Rabbit indolethylamine N-methyltransferase three-dimensional structure prediction: A model approach to bridge sequence to function in pharmacogenomic studies

M. A. Thompson, R. M. Weinshilboum, J. El Yazal, T. C. Wood, Y. P. Pang

Research output: Contribution to journalArticle

4 Scopus citations

Abstract

Pharmacogenomics is the study of the genetic basis for individual variation in response to drugs and other xenobiotics. Successful prediction of effects of genetic variations that change encoded amino acid sequences on protein function and their consequent biomedical implications depends on three-dimensional (3D) structures of the encoded amino acid sequences. To bridge sequence to function, thus facilitating an in-depth pharmacogenomic study, we tested the feasibility of the use of a semi-computational approach to predict 3D structures of rabbit and human indolethylamine N-methyltransferases (INMTs) from their amino acid sequences, which share less than 26% sequence identity with known protein 3D structures. Herein, we report 3D models of INMTs predicted by using the crystal structure of rat catechol O-methyltransferase as a template, testing of the models both computationally and experimentally, and successful use of the models in retrospective prediction of the effects of genetic polymorphisms and in identification of residues that contribute to observed species-specific differences in substrate affinity. The results encourage the use of the semi-computational approach to predict 3D protein structures for use in pharmacogenomic studies when de novo prediction of protein 3D structures from their amino acid sequences is still not feasible and X-ray crystallography and/or solution nuclear magnetic resonance spectroscopy can only determine 3D structures for a small number of known amino acid sequences.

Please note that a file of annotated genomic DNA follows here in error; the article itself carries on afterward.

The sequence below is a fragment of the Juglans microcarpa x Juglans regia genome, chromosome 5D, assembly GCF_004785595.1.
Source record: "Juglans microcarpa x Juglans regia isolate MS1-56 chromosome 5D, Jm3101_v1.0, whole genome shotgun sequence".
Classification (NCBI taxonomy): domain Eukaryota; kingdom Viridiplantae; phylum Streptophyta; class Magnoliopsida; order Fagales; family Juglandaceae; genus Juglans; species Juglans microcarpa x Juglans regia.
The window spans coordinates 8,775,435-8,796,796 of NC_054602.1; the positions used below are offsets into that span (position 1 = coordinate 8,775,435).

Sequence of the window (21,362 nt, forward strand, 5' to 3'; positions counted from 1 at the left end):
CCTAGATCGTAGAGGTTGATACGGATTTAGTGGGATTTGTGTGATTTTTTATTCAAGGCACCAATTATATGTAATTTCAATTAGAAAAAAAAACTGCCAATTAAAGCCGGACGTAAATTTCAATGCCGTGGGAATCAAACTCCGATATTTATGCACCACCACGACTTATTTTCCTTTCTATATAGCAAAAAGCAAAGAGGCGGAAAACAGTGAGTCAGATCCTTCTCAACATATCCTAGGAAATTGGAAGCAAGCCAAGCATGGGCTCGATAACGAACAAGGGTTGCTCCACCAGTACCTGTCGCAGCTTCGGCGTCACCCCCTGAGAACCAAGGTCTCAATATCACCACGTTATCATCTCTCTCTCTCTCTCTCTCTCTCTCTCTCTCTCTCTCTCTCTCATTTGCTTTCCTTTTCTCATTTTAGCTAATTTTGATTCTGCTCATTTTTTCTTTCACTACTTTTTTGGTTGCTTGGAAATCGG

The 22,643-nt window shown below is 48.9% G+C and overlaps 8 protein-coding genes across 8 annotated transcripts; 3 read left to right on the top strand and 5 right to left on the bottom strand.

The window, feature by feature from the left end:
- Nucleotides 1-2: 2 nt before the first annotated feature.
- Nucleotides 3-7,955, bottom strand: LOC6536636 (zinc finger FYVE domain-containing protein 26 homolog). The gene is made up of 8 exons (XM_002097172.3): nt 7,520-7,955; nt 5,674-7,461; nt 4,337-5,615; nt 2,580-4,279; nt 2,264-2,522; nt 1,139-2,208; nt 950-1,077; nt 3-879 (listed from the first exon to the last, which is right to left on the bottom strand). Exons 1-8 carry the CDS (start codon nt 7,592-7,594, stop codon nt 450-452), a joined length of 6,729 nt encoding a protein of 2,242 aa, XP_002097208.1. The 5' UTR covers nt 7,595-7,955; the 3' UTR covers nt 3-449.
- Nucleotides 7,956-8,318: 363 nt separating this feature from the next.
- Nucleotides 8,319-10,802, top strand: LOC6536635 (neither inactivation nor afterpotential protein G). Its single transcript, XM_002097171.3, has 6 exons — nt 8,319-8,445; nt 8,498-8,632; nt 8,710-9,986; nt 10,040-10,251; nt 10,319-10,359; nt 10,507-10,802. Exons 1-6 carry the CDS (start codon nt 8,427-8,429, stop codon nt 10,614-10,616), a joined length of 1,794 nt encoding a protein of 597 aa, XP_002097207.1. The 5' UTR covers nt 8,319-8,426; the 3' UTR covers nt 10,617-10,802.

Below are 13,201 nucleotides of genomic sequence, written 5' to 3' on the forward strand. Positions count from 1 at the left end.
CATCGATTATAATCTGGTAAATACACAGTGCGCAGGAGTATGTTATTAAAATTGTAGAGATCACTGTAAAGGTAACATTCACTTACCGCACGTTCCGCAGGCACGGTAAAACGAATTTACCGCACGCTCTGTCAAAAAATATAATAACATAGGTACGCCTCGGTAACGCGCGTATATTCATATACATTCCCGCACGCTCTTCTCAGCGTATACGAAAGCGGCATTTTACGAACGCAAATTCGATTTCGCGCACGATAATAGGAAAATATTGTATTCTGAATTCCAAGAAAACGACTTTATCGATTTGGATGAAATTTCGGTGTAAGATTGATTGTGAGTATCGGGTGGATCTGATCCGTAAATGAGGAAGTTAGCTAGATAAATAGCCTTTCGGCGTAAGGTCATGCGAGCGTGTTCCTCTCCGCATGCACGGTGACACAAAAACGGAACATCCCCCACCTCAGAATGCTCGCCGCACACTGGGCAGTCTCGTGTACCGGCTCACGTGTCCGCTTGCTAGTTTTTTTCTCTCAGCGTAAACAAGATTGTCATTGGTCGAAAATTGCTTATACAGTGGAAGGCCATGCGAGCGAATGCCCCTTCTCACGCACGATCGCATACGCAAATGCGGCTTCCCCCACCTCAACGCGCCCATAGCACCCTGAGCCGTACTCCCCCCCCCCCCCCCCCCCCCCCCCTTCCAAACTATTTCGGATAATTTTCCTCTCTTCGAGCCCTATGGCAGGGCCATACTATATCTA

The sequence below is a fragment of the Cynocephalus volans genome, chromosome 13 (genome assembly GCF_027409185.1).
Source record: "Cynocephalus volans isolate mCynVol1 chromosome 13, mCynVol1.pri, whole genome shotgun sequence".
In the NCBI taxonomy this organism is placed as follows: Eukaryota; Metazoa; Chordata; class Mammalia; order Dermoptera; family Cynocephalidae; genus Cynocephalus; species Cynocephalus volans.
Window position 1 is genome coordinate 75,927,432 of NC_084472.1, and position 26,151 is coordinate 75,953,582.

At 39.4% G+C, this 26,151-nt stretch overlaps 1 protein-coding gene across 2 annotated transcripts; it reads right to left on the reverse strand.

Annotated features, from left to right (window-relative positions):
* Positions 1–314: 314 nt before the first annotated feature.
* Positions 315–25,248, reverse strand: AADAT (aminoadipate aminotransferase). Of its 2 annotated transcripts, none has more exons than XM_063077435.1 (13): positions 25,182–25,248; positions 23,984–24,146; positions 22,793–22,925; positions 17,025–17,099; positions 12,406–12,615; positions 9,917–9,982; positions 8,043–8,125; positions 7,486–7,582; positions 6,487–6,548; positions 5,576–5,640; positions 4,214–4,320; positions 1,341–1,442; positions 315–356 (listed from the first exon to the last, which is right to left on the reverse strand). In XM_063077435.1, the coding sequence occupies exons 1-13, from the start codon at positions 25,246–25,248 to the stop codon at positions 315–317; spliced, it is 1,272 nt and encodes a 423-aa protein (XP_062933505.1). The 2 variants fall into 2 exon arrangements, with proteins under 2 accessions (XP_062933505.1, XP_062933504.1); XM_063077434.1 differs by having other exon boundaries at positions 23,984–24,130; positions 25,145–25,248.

Original languageEnglish (US)
Pages (from-to)324-333
Number of pages10
JournalJournal of Molecular Modeling
Volume7
Issue number9
DOIs
StatePublished - Dec 1 2001

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Keywords

  • Homology modeling
  • Molecular docking
  • Molecular dynamics simulations
  • S-Adenosyl-L-methionine
  • Single nucleotide polymorphisms

ASJC Scopus subject areas

  • Catalysis
  • Computer Science Applications
  • Physical and Theoretical Chemistry
  • Organic Chemistry
  • Computational Theory and Mathematics
  • Inorganic Chemistry

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